WilCo Mobile Outreach Team to receive new help from mental health provider Bluebonnet Trails

The Williamson County Commissioners Court altered an agreement Jan. 5 with Bluebonnet Trails Community Services that redefines when the county’s Mobile Outreach Team responds to mental health emergencies.


Bluebonnet Trails will now be responsible for conducting mental health assessments for patients at a hospital staff’s request. County Commissioner Lisa Birkman said allowing Bluebonnet to respond to hospital requests will let the MOT help other people in crisis outside of hospitals. Bluebonnet Trails, Williamson County’s mental health care provider, provides emergency mental health services and connects people experiencing a mental health crisis with appropriate resources, including clinic-based care and inpatient care.


Williamson County created the MOT in 2004 to offer assistance to people suffering from emotional or psychological crises. The state of Texas contracts with local mental health authorities to ensure emergency mental health services are available in all 254 Texas counties.


The MOT refocused its resources because of a 45 percent increase in call volume, and county commissioners changed the agreement to allow Bluebonnet Trails to respond to calls coming in to the MOT crisis hotline between 11 p.m. and 7 a.m.


“We’ve basically had more calls than we could handle, and it’s time to figure out how we can effectively help the mentally ill,” Birkman said. “We hope that this is a good compromise with Bluebonnet agreeing to take over these calls.”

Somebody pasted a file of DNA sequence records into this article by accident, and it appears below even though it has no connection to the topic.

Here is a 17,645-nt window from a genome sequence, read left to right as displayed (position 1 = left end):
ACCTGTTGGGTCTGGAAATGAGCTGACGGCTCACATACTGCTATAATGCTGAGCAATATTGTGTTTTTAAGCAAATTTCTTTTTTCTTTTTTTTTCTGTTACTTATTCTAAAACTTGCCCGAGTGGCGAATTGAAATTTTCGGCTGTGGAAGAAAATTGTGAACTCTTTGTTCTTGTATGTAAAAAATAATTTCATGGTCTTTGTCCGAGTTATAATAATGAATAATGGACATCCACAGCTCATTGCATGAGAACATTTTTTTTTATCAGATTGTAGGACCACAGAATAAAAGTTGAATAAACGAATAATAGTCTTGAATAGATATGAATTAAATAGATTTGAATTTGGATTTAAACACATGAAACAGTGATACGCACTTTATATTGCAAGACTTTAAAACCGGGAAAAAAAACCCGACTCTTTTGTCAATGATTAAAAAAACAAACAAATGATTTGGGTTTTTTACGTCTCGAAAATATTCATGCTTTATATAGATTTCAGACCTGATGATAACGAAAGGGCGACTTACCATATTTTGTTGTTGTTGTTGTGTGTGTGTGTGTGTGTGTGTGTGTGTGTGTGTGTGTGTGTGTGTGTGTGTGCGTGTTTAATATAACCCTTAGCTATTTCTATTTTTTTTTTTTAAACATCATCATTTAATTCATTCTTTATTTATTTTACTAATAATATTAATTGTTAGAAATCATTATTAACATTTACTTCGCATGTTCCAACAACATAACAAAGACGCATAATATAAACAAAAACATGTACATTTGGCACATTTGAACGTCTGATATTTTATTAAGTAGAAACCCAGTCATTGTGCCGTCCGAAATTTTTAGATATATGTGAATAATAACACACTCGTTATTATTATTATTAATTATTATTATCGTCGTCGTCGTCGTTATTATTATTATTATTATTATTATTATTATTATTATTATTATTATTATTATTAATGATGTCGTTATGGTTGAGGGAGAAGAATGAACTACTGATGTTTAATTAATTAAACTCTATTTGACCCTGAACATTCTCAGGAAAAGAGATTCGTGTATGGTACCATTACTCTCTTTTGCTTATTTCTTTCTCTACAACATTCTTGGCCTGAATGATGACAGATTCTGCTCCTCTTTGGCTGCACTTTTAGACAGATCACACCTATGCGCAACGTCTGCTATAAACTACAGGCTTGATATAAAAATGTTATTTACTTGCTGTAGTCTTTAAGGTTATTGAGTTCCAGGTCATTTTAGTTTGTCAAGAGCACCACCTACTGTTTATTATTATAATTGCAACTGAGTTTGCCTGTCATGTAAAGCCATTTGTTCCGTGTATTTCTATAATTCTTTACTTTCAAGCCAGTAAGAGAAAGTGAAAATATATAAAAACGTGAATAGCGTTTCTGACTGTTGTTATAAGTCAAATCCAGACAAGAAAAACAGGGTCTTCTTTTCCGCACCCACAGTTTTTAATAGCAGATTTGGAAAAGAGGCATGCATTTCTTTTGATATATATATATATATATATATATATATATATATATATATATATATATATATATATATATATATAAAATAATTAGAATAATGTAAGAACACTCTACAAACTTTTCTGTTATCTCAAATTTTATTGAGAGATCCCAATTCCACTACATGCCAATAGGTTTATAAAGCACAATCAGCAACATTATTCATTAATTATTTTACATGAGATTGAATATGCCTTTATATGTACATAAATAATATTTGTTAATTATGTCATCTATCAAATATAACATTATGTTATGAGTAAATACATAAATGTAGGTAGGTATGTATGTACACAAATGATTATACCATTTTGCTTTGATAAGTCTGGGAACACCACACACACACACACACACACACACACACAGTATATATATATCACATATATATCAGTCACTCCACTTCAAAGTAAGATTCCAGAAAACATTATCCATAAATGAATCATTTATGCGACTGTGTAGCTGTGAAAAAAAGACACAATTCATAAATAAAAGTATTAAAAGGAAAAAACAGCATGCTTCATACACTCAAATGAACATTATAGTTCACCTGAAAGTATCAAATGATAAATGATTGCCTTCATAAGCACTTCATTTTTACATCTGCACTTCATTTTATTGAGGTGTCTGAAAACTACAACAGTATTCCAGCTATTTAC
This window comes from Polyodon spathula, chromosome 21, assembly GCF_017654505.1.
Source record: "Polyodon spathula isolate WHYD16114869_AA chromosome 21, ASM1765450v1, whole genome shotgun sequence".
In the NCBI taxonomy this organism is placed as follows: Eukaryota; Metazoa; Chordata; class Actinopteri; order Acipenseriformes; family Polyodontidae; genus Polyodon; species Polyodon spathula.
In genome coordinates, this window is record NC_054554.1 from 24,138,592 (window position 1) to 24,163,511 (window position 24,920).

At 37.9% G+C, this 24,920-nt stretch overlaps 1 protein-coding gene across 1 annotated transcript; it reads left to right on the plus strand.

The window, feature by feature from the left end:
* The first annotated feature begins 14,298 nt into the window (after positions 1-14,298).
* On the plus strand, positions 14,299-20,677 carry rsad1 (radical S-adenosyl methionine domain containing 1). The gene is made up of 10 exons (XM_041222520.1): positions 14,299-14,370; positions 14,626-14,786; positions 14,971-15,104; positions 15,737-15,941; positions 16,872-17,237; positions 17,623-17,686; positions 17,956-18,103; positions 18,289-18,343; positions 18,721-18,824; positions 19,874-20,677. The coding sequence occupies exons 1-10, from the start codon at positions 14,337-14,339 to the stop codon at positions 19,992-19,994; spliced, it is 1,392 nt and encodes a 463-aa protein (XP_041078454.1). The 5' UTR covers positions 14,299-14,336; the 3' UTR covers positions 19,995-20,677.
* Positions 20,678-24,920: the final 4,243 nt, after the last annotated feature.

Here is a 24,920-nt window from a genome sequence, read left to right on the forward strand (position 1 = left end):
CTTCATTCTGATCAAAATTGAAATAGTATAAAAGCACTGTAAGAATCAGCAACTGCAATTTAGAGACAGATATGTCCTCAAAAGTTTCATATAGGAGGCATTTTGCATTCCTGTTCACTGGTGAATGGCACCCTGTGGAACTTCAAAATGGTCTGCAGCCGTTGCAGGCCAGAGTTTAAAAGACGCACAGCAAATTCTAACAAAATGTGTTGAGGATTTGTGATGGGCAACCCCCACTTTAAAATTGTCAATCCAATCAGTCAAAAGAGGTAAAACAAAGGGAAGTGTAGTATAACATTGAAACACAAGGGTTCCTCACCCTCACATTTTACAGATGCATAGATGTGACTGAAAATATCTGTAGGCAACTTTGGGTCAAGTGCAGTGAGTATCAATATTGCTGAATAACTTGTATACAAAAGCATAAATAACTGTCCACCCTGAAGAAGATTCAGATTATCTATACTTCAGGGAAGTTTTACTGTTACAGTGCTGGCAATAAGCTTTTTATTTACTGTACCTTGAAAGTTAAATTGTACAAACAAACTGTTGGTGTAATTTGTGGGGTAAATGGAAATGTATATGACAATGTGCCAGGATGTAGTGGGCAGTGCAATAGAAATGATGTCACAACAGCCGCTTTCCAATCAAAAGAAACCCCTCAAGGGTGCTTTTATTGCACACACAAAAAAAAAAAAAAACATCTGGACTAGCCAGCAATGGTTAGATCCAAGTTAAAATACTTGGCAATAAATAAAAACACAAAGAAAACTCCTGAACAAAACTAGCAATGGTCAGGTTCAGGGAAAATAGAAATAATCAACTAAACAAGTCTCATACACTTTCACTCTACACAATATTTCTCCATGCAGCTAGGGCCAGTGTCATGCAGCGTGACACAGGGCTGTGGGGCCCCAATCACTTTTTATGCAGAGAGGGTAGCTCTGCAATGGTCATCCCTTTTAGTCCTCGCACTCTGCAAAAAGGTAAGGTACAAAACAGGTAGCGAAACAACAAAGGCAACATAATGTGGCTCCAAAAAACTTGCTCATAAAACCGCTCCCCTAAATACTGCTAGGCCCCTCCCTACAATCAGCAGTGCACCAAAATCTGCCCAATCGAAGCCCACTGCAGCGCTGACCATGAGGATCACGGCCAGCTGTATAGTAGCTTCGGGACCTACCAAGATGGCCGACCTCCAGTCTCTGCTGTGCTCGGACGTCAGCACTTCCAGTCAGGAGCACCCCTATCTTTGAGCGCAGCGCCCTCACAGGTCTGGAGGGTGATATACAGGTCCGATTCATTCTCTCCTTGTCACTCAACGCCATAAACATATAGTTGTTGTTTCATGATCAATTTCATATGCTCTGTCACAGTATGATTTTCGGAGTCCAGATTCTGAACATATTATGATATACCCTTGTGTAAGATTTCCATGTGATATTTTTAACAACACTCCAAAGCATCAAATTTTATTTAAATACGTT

The crisis hotline has been receiving about 3,500 to 4,000 calls per year, said Annie Burwell, the director of the outreach team. Letting Bluebonnet take the night calls will drop the call volume by 400 to 500 calls per year, which will help the outreach team help others in crisis inside of their homes, she said.


Similar efforts are being made in Austin to get people access to mental health resources. Austin Travis County Integral Care and the Austin Police Department are working with Emergency Medical Services to increase jail and hospital diversion for people experiencing a mental health crisis.


For example, if someone commits a victimless crime, such as trespassing, and a police officer believes the person may be in psychiatric crisis, an ATCIC licensed professional counselor or social worker can be called to the scene to conduct an assessment.

By Lyndsey Taylor
After graduating from the University of Illinois at Urbana-Champaign, Lyndsey began working as a reporter for the Northwest Austin edition of Community Impact Newspaper in 2012. During her time as a reporter, she has covered Round Rock ISD, health care in the Austin metro area and Austin Community College. She was promoted to editor of the Cedar Park| Leander edition in 2015 and covers city and education news, including Leander ISD.


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